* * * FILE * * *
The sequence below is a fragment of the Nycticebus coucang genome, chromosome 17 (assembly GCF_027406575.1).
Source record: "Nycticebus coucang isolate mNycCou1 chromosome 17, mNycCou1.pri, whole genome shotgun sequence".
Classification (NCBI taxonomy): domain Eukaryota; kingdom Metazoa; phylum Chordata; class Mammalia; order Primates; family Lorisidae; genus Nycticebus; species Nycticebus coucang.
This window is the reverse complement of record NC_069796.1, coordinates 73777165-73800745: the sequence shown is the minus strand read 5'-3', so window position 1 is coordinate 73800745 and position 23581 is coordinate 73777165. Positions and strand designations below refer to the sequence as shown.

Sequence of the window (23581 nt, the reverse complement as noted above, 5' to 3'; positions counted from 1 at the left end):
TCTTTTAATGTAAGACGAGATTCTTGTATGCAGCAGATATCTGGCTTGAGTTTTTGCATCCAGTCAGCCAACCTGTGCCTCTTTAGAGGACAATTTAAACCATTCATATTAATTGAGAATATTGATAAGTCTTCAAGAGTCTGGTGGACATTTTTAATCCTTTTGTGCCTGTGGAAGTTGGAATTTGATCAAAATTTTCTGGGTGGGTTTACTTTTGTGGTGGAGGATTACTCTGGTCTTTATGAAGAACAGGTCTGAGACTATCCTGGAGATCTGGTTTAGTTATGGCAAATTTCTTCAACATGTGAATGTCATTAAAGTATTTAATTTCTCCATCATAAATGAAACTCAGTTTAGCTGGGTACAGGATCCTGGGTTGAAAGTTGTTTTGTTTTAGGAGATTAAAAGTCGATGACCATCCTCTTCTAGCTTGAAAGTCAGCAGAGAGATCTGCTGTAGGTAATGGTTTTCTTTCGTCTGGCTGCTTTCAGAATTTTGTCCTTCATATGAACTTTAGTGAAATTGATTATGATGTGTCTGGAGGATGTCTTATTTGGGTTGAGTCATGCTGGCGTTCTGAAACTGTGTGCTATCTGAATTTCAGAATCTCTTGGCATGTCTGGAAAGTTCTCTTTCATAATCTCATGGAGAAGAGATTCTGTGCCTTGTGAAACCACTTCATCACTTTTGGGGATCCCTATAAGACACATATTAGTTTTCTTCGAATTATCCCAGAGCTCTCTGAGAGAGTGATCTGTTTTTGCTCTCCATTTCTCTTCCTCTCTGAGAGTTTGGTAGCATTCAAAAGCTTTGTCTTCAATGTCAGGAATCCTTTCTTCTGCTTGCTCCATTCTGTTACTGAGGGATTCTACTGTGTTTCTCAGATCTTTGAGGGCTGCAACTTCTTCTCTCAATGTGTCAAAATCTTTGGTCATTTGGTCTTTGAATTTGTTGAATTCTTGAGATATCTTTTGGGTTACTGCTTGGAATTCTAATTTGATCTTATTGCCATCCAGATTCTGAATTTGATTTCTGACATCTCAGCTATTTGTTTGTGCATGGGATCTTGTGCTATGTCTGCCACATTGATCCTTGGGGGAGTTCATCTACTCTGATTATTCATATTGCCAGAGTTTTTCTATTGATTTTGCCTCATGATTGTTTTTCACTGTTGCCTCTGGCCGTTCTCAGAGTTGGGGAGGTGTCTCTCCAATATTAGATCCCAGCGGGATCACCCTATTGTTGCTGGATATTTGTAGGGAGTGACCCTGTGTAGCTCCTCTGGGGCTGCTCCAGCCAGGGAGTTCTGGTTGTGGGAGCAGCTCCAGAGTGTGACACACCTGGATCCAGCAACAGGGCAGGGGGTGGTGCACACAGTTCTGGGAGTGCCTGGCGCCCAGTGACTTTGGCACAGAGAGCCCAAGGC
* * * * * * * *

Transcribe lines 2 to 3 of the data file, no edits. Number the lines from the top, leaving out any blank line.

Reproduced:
Source record: "Nycticebus coucang isolate mNycCou1 chromosome 17, mNycCou1.pri, whole genome shotgun sequence".
Classification (NCBI taxonomy): domain Eukaryota; kingdom Metazoa; phylum Chordata; class Mammalia; order Primates; family Lorisidae; genus Nycticebus; species Nycticebus coucang.